For those of you tied into the Cojocari tree you will notice that there are three variations on the spelling.
There is Cojocar (with no "i" on the end), Cojocari (with an "i" on the end) and Cojacari (with an "a" in the middle instead of an "o" and also an "i" on the end). How did it get that way?
The family name refers to someone who deals with leather and furs and makes heavy coats and vests called "cojoc".
If you search out in the world you will find spellings such as Cojocar, Cojacari, Cojocari, Cojocaru and Cojocariu and I am sure there are more. If your branch of the family descends from Timofti and Elisaveta Cojocari how did their descendants come to use the Cojocar, Cojacari and Cojocari variations? Put simply, they were trying to avoid confusion.
Four Siblings Came to Canada
When four of Timofti's nine children immigrated from Romania to Canada they all settled in Saskatchewan around the town of Kayville. There were three brothers Nicolai "Nick", Ion "John", Constantine "Costan" and their sister Rachela. At that time they were all using the same spelling as their father, "Cojocari".
These four siblings raised a lot of children between them, about thirty-eight although not all survived to adulthood. Hopefully someone reading this will explain why but they began choosing the same names that other siblings were also naming their children. This was bound to cause trouble eventually.
- four Ann/Anna/Annettes
- three Georges
- three Johns
- two Dans (three really as there was another Dan who died as a child)
- two Veras
- two Marys
- two Peters (although one died as an infant)
- two Freds
- two Wesleys
- two Elis
- As well as a Molly and a Millie
I'm sure that while all the kids were young people would refer to them as, for example, "Nick's Dan" or "Dan of Nick". Once these kids began turning into adults and needed to sign their names for important matters the problem of who is whom came up more and more. One can imagine that names in newspapers, on bill-collector's lips or whispers overheard in corners could have caused some innocent confusion or unwarranted damage to reputations too.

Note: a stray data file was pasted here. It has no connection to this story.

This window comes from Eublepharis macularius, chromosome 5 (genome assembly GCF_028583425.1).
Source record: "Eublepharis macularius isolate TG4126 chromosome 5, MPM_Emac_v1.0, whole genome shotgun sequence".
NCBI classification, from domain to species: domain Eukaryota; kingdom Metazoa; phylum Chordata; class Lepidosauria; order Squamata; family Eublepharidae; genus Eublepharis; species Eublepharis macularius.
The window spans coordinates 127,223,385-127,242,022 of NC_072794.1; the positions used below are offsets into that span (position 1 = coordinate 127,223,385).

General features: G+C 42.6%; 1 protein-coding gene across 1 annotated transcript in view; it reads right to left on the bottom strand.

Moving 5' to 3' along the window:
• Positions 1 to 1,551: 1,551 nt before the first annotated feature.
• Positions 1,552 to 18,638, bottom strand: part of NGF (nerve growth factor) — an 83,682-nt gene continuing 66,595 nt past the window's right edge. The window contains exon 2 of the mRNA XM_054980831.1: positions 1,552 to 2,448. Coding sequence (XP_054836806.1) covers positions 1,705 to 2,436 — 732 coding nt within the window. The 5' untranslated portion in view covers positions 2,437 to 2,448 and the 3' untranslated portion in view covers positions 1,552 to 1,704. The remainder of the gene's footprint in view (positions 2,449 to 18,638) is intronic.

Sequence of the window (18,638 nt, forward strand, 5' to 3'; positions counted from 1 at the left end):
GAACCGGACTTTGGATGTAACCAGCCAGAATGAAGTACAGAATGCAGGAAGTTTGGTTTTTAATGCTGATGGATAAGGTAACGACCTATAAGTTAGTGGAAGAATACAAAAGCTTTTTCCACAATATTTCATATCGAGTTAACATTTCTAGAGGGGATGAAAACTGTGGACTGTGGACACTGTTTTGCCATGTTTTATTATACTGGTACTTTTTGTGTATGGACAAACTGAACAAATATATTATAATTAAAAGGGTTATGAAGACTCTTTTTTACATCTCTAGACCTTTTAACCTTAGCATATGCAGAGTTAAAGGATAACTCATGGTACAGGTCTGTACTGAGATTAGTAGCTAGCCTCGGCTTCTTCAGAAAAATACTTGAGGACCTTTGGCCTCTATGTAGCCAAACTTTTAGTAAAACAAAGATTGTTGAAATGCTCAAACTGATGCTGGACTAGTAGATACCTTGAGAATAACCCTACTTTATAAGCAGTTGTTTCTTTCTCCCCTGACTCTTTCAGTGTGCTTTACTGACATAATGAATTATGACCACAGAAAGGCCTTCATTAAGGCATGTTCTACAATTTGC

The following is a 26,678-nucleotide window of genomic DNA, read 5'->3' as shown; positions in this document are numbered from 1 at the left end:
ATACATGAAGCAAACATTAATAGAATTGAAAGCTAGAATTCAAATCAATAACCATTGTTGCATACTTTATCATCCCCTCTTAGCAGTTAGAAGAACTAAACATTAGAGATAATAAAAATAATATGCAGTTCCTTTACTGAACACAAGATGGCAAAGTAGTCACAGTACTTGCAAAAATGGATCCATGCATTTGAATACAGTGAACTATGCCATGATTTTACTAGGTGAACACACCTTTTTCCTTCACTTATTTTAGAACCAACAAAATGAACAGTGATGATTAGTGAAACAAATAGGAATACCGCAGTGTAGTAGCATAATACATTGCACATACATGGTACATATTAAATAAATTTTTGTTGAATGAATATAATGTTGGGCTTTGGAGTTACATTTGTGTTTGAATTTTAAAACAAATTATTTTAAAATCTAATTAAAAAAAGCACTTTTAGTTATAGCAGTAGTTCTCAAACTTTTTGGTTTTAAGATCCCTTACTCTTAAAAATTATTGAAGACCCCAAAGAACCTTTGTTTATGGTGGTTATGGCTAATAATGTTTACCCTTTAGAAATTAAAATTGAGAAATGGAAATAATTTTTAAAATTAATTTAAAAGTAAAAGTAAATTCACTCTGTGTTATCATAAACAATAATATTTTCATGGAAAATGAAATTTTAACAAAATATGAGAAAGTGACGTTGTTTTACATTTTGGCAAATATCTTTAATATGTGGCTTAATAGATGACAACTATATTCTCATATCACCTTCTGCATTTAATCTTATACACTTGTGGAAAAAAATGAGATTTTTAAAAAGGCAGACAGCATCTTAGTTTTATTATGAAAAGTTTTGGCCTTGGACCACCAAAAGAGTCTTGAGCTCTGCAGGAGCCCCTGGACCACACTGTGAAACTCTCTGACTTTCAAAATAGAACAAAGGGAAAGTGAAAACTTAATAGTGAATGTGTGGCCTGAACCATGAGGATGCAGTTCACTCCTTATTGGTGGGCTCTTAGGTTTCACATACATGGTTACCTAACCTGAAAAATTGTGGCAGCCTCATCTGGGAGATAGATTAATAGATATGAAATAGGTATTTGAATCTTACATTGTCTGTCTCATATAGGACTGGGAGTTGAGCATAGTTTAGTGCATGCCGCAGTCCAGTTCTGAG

Even though most of the children didn't have any middle names they began using their fathers first initial as a middle initial. This made it clearer to understand for example, who Dan N. Cojocari (son of Nick) was versus Dan J. Cojocari (son of John).
The Cojocar/Cojocari Split
Costan Cojocari was the first to abandon farming in Saskatchewan and moved his family to Detroit in 1924. When the Great Depression struck the farming life in Saskatchewan collapsed and the Cojocari families like so many others in the region moved out east on hearing the promise of work in Windsor and Detroit. After a few years some of the Cojocari returned to Saskatchewan while the majority stayed. The Cojocari who moved back west changed the spelling of their name to simply "Cojocar" the family in the east kept the original "Cojocari" spelling. This was done as one more way to help clear the confusion.
The Rise of the Cojacari Line
Finally, George Cojocari in the east, son of Costan, must have grown tired with the total number of Georges having grown to six between the Cojocar and Cojocari families. He opts to become "Cojacari" (note the "A").
The youngest of Costan's children Joan follows her older brother George's lead and also begins using the "Cojacari" (with the "A") spelling. I don't know what prompted this, perhaps having a cousin named Joanne. Maybe if you are reading this and you know, you can fill me in?